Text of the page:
“We will be health-oriented even if it kills us.”

The absurd demands of Greg’s new job end up slowly estranging him from his family. A dance between husband and wife which flows so smoothly at the beginning becomes disjointed, and later desperate. But the moves, and the love, continue to burst through. Ultimately, though the women in Greg’s life on the job leave his head spinning, the women in his life at home ground him in what’s important. The family still struggles to (literally) stay on its feet, but as the lights dim, they’re still standing, and standing together. It’s an honest, but hopeful, metaphor for a troubled time.

“It’s easier than I thought to end up alone in the dark.”

The four dancer/performers also collaborated with Holmseth in creating the characters and the story. Of particular note are Mosel and Evans. Kari Mosel portrays Constance as a woman of few words but her movements speak volumes. In her moments of solitude, she sometimes finds it hard to get her hands and arms to work. Later, she tries to teach her younger daughter (Ehlert) these movements to pass them on to a new generation. Of course she meets resistance, but she persists.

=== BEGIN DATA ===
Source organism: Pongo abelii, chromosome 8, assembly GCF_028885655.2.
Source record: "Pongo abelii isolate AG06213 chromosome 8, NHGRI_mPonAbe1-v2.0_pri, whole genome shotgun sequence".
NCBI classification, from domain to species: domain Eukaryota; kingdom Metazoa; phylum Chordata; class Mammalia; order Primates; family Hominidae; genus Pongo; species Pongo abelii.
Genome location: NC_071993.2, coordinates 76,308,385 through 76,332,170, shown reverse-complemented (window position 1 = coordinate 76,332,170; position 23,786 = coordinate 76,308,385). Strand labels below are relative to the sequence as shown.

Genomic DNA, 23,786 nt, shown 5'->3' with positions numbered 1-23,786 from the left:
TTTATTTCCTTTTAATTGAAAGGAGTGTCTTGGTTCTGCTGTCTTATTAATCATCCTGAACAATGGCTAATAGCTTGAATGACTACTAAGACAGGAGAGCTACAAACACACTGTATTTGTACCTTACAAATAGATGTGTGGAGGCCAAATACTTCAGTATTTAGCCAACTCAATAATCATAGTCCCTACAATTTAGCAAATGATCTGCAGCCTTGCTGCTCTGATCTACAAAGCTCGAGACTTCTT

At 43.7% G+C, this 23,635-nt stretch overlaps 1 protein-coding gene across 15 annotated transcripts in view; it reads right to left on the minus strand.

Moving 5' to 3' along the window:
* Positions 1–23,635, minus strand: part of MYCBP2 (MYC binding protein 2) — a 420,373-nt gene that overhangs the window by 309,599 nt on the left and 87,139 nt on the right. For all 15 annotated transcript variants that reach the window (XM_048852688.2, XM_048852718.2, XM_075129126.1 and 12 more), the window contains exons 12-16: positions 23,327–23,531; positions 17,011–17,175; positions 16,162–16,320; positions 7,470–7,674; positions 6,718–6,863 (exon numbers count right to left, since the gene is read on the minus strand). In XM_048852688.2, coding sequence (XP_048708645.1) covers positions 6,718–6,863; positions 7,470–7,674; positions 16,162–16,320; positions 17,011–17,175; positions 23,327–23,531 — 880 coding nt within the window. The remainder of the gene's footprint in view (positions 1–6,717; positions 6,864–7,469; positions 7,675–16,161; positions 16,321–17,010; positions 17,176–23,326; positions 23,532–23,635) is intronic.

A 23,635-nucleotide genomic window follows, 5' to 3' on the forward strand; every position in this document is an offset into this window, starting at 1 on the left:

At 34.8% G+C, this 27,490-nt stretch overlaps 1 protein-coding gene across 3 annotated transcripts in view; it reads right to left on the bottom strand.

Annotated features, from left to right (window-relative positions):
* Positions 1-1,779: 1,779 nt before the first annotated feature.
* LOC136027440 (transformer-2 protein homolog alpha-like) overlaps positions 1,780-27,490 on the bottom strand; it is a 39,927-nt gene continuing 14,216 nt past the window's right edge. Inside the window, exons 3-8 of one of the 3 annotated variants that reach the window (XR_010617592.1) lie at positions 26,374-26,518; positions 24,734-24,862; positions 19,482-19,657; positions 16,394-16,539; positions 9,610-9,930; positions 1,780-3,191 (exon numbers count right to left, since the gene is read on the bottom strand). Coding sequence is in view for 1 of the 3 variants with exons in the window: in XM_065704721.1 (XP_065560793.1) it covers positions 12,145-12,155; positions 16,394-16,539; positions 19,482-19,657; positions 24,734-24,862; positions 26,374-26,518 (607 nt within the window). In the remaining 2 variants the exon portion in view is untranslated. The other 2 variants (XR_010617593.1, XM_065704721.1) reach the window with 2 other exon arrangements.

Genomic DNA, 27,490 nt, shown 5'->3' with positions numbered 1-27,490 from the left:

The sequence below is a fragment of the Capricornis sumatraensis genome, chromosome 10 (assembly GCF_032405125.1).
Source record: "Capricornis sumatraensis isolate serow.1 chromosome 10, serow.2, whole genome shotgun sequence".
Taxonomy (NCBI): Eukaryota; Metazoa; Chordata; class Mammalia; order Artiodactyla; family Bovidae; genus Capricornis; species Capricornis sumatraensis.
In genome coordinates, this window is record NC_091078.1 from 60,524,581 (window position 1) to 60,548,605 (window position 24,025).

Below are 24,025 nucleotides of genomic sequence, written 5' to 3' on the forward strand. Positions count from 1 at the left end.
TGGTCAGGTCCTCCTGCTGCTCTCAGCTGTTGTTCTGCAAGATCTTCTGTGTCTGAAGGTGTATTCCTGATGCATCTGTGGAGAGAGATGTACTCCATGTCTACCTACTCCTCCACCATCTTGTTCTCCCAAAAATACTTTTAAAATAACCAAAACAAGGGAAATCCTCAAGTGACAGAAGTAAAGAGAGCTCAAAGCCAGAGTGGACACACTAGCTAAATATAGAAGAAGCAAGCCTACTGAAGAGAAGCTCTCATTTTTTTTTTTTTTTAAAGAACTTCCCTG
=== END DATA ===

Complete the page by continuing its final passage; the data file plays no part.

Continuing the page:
“It’s more than just numbers. It’s heart.”

Another place where Mosel’s persistence pays off is in her pas de deux with Evans. (I know it’s dangerous, me trying to use actual dance terms, but applying the word “duet” just feels weird.) The opening dance for husband and wife is smooth and lovely, with the two of them completely in sync. Once Evans starts the new job, there are missed connections in the next dance, but still some recognizable places where things go right. The next encounter, later in the action, is more difficult, but neither of them give up.

“Not tonight, honey. I’m spent.”

When Evans is reduced to curling up in a seated position on the floor, Mosel gets down on his level and embraces him. Slowly, Mosel climbs up onto the seated Evans, positioning herself on his shoulders. Then Evans slowly rises to his feet, taking Mosel up with him. Leaning forward and back, never disconnecting, the two create some stunning visual tableaus. Ultimately, Mosel ends up in a dance that is more of a struggle, rending Evans’ uniform from his body and alllowing him to free himself from the job that is grinding him down.